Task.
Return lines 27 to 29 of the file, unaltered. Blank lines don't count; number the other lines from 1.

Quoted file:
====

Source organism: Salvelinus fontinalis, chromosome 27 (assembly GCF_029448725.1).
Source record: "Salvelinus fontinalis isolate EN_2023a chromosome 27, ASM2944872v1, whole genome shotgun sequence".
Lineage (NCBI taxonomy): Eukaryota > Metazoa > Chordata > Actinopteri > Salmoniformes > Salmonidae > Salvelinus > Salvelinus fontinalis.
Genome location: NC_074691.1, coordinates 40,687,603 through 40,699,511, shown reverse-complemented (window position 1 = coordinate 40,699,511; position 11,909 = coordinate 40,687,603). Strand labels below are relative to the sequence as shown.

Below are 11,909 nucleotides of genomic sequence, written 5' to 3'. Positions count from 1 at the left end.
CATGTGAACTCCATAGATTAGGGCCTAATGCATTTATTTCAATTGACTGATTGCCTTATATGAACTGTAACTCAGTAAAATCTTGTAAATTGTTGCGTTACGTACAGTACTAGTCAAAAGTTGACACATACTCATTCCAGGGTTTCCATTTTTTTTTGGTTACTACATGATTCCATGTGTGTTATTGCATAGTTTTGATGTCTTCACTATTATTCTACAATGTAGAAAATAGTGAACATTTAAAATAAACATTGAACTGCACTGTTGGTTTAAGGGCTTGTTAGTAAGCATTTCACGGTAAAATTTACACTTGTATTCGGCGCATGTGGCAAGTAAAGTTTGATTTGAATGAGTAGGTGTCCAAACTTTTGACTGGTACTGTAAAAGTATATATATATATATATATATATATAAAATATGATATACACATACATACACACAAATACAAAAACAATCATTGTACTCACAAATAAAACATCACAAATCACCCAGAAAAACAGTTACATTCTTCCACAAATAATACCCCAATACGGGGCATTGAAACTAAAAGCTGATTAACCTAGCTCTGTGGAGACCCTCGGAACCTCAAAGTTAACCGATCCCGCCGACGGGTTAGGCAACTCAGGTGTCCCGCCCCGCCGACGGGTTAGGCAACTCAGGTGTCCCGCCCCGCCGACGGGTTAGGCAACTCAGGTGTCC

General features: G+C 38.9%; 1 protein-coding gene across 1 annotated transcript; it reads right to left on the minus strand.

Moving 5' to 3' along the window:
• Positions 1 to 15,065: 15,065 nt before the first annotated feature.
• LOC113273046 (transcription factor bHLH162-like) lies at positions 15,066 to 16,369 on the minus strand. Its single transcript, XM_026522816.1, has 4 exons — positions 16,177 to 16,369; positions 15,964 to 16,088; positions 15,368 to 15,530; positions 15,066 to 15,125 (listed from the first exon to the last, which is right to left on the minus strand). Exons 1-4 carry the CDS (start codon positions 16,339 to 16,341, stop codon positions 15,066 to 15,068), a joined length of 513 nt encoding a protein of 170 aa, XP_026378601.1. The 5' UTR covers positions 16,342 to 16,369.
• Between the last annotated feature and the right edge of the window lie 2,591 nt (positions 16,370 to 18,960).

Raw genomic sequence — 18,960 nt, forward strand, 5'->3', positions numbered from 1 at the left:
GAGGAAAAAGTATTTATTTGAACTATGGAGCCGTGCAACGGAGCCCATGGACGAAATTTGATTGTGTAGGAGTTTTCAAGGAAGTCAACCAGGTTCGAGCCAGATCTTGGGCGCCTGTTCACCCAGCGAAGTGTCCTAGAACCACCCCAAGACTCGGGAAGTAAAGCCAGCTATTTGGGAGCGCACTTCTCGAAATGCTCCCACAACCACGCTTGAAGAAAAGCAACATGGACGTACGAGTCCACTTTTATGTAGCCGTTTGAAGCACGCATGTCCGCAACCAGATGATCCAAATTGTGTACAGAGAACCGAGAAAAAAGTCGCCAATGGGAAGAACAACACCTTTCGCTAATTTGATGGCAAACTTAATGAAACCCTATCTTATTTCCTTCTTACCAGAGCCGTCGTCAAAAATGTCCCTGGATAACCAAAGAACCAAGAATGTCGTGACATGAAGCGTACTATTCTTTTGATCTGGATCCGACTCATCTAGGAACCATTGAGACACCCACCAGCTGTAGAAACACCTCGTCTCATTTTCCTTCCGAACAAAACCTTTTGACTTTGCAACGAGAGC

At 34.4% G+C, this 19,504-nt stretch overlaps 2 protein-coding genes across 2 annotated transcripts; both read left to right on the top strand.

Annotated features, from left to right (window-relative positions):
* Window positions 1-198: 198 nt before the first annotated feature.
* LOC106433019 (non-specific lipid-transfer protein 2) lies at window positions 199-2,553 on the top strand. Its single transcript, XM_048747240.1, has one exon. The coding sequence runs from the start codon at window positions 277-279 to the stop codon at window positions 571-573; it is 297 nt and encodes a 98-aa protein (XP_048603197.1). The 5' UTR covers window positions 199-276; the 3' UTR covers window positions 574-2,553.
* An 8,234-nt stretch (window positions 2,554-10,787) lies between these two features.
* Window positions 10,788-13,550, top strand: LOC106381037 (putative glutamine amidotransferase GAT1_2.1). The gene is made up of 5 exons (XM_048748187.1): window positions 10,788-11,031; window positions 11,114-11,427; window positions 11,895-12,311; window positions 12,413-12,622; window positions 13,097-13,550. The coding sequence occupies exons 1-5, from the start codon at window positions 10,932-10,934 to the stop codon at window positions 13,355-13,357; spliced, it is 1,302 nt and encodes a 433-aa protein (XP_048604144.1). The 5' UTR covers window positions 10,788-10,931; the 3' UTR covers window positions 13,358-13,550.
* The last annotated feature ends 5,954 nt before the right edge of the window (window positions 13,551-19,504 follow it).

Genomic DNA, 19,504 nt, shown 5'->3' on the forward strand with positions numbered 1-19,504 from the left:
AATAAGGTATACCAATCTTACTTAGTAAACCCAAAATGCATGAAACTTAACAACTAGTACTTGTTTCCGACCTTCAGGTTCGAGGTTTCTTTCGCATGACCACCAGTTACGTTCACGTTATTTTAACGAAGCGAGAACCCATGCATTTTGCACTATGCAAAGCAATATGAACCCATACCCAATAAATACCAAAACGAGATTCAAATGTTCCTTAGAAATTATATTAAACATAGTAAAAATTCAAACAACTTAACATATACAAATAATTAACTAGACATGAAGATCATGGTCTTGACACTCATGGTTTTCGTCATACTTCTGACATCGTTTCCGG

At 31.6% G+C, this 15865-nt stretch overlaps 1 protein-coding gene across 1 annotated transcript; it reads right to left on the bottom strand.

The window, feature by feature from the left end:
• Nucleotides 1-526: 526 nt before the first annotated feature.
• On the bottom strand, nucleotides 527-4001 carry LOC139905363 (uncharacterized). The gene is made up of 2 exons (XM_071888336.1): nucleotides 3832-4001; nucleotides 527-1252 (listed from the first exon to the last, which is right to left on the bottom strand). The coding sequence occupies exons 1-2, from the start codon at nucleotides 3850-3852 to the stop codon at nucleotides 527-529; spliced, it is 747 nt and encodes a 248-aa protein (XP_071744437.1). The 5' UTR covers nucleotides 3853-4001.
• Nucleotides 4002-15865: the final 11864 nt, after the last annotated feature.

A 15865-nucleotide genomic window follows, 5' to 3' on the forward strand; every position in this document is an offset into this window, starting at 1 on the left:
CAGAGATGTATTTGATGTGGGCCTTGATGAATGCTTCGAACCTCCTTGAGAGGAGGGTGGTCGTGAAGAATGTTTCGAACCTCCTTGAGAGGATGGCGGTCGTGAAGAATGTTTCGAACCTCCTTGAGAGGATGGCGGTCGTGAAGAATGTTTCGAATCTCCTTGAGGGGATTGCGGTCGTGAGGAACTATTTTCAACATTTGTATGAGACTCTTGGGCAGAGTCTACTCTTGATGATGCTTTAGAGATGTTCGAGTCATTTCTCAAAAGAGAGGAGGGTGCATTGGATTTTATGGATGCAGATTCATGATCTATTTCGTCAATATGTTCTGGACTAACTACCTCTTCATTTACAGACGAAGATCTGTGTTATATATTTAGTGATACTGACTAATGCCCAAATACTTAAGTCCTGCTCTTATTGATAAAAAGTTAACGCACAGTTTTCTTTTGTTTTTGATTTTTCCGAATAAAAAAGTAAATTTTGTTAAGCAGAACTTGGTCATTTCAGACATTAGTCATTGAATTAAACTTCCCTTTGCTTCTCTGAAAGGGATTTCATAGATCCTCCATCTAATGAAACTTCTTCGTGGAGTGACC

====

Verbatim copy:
• Nucleotides 4002-15865: the final 11864 nt, after the last annotated feature.

A 15865-nucleotide genomic window follows, 5' to 3' on the forward strand; every position in this document is an offset into this window, starting at 1 on the left:
CAGAGATGTATTTGATGTGGGCCTTGATGAATGCTTCGAACCTCCTTGAGAGGAGGGTGGTCGTGAAGAATGTTTCGAACCTCCTTGAGAGGATGGCGGTCGTGAAGAATGTTTCGAACCTCCTTGAGAGGATGGCGGTCGTGAAGAATGTTTCGAATCTCCTTGAGGGGATTGCGGTCGTGAGGAACTATTTTCAACATTTGTATGAGACTCTTGGGCAGAGTCTACTCTTGATGATGCTTTAGAGATGTTCGAGTCATTTCTCAAAAGAGAGGAGGGTGCATTGGATTTTATGGATGCAGATTCATGATCTATTTCGTCAATATGTTCTGGACTAACTACCTCTTCATTTACAGACGAAGATCTGTGTTATATATTTAGTGATACTGACTAATGCCCAAATACTTAAGTCCTGCTCTTATTGATAAAAAGTTAACGCACAGTTTTCTTTTGTTTTTGATTTTTCCGAATAAAAAAGTAAATTTTGTTAAGCAGAACTTGGTCATTTCAGACATTAGTCATTGAATTAAACTTCCCTTTGCTTCTCTGAAAGGGATTTCATAGATCCTCCATCTAATGAAACTTCTTCGTGGAGTGACC